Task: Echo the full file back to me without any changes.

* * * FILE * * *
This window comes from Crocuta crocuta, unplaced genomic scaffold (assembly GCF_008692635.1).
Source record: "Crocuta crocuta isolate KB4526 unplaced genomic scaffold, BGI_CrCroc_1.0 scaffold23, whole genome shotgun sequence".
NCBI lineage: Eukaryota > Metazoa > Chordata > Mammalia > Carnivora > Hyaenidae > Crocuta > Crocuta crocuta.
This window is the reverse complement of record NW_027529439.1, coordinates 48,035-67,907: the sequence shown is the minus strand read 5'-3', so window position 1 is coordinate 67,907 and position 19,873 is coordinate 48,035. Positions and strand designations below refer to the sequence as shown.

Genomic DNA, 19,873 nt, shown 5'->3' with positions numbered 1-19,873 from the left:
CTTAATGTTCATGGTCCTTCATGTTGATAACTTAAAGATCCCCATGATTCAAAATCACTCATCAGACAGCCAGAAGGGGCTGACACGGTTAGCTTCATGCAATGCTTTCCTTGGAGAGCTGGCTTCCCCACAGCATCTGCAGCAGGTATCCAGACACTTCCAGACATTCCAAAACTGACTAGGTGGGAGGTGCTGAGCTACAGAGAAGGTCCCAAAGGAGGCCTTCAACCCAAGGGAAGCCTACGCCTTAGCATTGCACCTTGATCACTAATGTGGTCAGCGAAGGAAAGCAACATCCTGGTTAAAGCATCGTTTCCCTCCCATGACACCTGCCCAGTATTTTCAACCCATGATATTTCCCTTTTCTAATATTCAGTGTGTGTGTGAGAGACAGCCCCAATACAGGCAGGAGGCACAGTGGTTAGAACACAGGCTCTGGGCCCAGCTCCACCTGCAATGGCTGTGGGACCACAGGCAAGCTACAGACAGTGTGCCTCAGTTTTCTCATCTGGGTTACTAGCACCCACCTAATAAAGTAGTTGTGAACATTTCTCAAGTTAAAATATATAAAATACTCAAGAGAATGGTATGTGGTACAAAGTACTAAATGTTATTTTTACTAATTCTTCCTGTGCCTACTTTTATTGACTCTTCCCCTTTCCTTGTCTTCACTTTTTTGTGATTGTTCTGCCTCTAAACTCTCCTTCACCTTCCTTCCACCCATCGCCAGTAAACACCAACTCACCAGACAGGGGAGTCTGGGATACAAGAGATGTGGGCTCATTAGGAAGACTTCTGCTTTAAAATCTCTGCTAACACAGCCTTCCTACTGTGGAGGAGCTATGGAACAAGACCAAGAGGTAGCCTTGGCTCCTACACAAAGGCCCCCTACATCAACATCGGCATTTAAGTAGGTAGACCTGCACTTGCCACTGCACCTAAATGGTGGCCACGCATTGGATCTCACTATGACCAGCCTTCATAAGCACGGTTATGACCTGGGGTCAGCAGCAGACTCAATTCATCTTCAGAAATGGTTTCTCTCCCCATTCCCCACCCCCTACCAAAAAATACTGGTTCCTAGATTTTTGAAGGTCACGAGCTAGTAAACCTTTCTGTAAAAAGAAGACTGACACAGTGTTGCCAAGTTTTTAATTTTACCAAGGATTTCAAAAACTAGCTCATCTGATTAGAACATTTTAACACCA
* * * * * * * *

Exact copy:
This window comes from Crocuta crocuta, unplaced genomic scaffold (assembly GCF_008692635.1).
Source record: "Crocuta crocuta isolate KB4526 unplaced genomic scaffold, BGI_CrCroc_1.0 scaffold23, whole genome shotgun sequence".
NCBI lineage: Eukaryota > Metazoa > Chordata > Mammalia > Carnivora > Hyaenidae > Crocuta > Crocuta crocuta.
This window is the reverse complement of record NW_027529439.1, coordinates 48,035-67,907: the sequence shown is the minus strand read 5'-3', so window position 1 is coordinate 67,907 and position 19,873 is coordinate 48,035. Positions and strand designations below refer to the sequence as shown.

Genomic DNA, 19,873 nt, shown 5'->3' with positions numbered 1-19,873 from the left:
CTTAATGTTCATGGTCCTTCATGTTGATAACTTAAAGATCCCCATGATTCAAAATCACTCATCAGACAGCCAGAAGGGGCTGACACGGTTAGCTTCATGCAATGCTTTCCTTGGAGAGCTGGCTTCCCCACAGCATCTGCAGCAGGTATCCAGACACTTCCAGACATTCCAAAACTGACTAGGTGGGAGGTGCTGAGCTACAGAGAAGGTCCCAAAGGAGGCCTTCAACCCAAGGGAAGCCTACGCCTTAGCATTGCACCTTGATCACTAATGTGGTCAGCGAAGGAAAGCAACATCCTGGTTAAAGCATCGTTTCCCTCCCATGACACCTGCCCAGTATTTTCAACCCATGATATTTCCCTTTTCTAATATTCAGTGTGTGTGTGAGAGACAGCCCCAATACAGGCAGGAGGCACAGTGGTTAGAACACAGGCTCTGGGCCCAGCTCCACCTGCAATGGCTGTGGGACCACAGGCAAGCTACAGACAGTGTGCCTCAGTTTTCTCATCTGGGTTACTAGCACCCACCTAATAAAGTAGTTGTGAACATTTCTCAAGTTAAAATATATAAAATACTCAAGAGAATGGTATGTGGTACAAAGTACTAAATGTTATTTTTACTAATTCTTCCTGTGCCTACTTTTATTGACTCTTCCCCTTTCCTTGTCTTCACTTTTTTGTGATTGTTCTGCCTCTAAACTCTCCTTCACCTTCCTTCCACCCATCGCCAGTAAACACCAACTCACCAGACAGGGGAGTCTGGGATACAAGAGATGTGGGCTCATTAGGAAGACTTCTGCTTTAAAATCTCTGCTAACACAGCCTTCCTACTGTGGAGGAGCTATGGAACAAGACCAAGAGGTAGCCTTGGCTCCTACACAAAGGCCCCCTACATCAACATCGGCATTTAAGTAGGTAGACCTGCACTTGCCACTGCACCTAAATGGTGGCCACGCATTGGATCTCACTATGACCAGCCTTCATAAGCACGGTTATGACCTGGGGTCAGCAGCAGACTCAATTCATCTTCAGAAATGGTTTCTCTCCCCATTCCCCACCCCCTACCAAAAAATACTGGTTCCTAGATTTTTGAAGGTCACGAGCTAGTAAACCTTTCTGTAAAAAGAAGACTGACACAGTGTTGCCAAGTTTTTAATTTTACCAAGGATTTCAAAAACTAGCTCATCTGATTAGAACATTTTAACACCA